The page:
George R.R. Martin Deserves a Better Fandom

In 1996, George R.R. Martin graced the world with A Game of Thrones, the first installment in his A Song of Ice and Fire series. Since then, he’s put out four novels, six novellas, and two short story collections. Four of those subsequent novels have been the rest of the Song of Ice and Fire series, with the most recent, A Dance With Dragons coming out in 2011, the same year the television adaptation Game of Thrones began. However, there are still two forthcoming installments in the series, which has left Ice and Fire fans to wait patiently for the next installment. It’s not abundantly clear when The Winds of Winter will come out. GRRM wrote in 2017 “I think it will be out this year. But hey, I said the same thing last year.” Within the A Song of Ice and Fire fandom, the dominating narrative is one of desire and desperation – fans beg, “Where is the next book?” This might seem like an author’s ultimate goal, but the fans’ desperation brings forth an exceptionally toxic environment.

Any time GRRM tweets about anything related to A Song of Ice and Fire, he is bombarded with disgruntled fans, asking for the next book. And of course, they ask very politely.


On January 23rd, when GRRM tweeted about a new Song of Ice and Fire calendar, he was met with various nagging tweets begging him to finish the book – aside from the clever use of Spongebob pictures above – most of the responses consisted of “Is the release date in the calendar?”

When GRRM tweets about creating a writer’s workshop to encourage the next generation of fiction writers, this is the response he gets:


These kind of remarks aren’t exclusive to just Ice and Fire-related posts, of course. In one of the most repugnant examples of the Ice and Fire fandom acting like greedy children, after GRRM tweeted about the passing of fantasy fiction legend Ursula K. Le Guin, the twitter mob started up. Among the immediate responses is one from twitter user @Cloverhope23 that says “Finish the books please,” which, I mean I guess good job saying “please,” that’s an improvement. Thankfully, though, other members of the fandom  responded critically.


That being said, I’m just glad to see that these kind of tweets doesn’t get in the way of GRRM living his life. He still has time to watch the Giants play…


…grab a drink with Quentin Tarantino…

The top tweet in response to this was just “Finish the book,” as opposed to being some kind of witty comment about how both of these writers use a lot of violence

…or wear silly hats.

It disappoints me that I sent this picture to a book-reader friend and he responded “He should be writing.”

A Song of Ice and Fire and Game of Thrones has been almost life-changing for its fandom, which explains why they react so aggressively when there’s no sign of the next installment. Their disgruntled tweets are really just an expression of their intense passion and loyalty. That being said, this is 100% the wrong way to express said passion and loyalty. It makes the people of the Ice and Fire fandom come across as entitled and rude.

To those patiently awaiting the release of The Winds of Winter, I’m inclined to suggest going to your local library and finding a new fantasy series to read. There’s Brandon Sanderson or Neil Gaiman or Ursala Le Guin, as mentioned at the top of this article. Or perhaps read other things by George R.R. Martin – There’s A Knight of the Seven Kingdoms, which is set about eighty years before A Game of Thrones.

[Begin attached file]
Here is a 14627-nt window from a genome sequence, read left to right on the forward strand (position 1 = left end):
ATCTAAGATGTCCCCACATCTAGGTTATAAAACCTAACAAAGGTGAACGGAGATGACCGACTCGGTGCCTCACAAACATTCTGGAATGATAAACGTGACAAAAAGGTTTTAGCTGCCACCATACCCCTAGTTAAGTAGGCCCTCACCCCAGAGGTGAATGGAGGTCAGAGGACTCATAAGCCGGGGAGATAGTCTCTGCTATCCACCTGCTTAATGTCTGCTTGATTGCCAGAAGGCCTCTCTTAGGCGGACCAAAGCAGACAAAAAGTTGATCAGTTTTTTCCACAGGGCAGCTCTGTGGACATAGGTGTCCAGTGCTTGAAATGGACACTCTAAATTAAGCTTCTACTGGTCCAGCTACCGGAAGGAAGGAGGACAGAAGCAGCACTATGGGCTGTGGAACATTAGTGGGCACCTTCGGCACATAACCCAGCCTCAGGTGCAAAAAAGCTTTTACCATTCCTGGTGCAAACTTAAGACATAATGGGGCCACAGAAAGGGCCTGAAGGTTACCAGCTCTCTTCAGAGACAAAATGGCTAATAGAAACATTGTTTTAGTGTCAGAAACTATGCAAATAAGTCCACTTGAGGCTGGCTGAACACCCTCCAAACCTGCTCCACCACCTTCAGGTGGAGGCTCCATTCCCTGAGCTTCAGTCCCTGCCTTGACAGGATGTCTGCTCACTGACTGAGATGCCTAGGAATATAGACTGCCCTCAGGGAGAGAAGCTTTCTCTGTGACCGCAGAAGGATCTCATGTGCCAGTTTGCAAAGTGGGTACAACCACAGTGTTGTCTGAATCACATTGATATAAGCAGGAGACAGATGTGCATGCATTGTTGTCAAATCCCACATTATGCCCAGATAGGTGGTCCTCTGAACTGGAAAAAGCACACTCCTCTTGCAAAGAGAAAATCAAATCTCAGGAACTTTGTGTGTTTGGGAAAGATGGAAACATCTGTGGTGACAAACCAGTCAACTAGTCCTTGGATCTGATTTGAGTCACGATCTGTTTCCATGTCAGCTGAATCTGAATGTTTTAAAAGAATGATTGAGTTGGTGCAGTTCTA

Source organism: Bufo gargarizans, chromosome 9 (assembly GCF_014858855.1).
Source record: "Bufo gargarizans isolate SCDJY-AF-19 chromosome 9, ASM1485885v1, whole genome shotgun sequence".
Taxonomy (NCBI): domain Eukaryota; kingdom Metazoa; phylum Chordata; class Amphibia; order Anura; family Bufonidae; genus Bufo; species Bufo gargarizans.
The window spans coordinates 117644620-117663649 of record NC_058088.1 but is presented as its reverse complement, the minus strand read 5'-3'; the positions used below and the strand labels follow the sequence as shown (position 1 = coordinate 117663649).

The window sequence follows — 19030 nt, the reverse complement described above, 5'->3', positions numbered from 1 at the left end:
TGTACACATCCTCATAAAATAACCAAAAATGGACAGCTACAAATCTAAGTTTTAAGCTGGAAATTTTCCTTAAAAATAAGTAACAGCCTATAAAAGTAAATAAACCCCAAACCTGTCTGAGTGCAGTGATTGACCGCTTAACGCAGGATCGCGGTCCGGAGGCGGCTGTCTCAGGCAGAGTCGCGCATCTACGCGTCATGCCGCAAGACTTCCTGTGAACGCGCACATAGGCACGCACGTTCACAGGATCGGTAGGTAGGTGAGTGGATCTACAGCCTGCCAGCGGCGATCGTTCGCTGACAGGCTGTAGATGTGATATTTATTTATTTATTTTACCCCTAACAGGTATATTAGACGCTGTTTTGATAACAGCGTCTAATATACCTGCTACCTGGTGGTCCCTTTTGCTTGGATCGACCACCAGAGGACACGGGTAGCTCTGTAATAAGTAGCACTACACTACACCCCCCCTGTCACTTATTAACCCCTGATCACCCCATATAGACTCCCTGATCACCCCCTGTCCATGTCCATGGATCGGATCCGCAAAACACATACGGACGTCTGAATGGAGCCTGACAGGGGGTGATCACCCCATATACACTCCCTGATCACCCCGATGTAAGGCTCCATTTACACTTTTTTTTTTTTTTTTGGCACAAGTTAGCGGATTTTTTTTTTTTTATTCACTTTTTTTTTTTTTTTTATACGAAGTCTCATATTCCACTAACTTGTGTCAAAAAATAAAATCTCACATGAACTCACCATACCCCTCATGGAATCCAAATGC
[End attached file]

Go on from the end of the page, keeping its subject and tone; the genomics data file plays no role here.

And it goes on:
Yes, GRRM is an old man who – like all of us – could die at any moment. But GRRM has done much to insure his literary legacy. HBO’s adaptation will answer immediate questions, and if not, GRRM has outlined the way the series has gone. Worst case scenario? Look at what happened to The Wheel of Time – Robert Jordan died before completing it, and Brandon Sanderson took over. People are worried that GRRM will die before Game of Thrones or A Song of Ice and Fire can come to an end, but the thing is, GRRM’s story has outgrown him. Even if he dies, we’ll still get to know what happens. George R.R. Martin has built the most fascinating fantasy world that we’ve seen since Harry Potter or Lord of the Rings, depending on how high you rate him. This man is the mastermind behind one of the most popular novel cycles and television series in living memory. The least we can do is stop harassing him on Twitter.

Update: I finished writing this story and scheduled it to post later today. A few minutes before it was all set to go live, GRRM tweeted another one of his fancy hats, and the results were actually rather positive:

No one telling him to finish the books. How pleasant!

4 thoughts on “George R.R. Martin Deserves a Better Fandom

  1. I would probably be the one of the fans who would ask my favorite writers when their next book will be published ( I am waiting for 6 different series to finish ). I get the irritation but not enough to warrant that the writer owes me the remaining books

    Liked by 2 people

    1. Yeah, absolutely. Asking when the book might come out is no problem. The eagerness comes out of a love for the author’s work. The issue is when it gets toxic and these people demand that GRRM get back to work like he’s their slave. I want WoW as much as the next guy, but these people disappoint me

      Liked by 1 person

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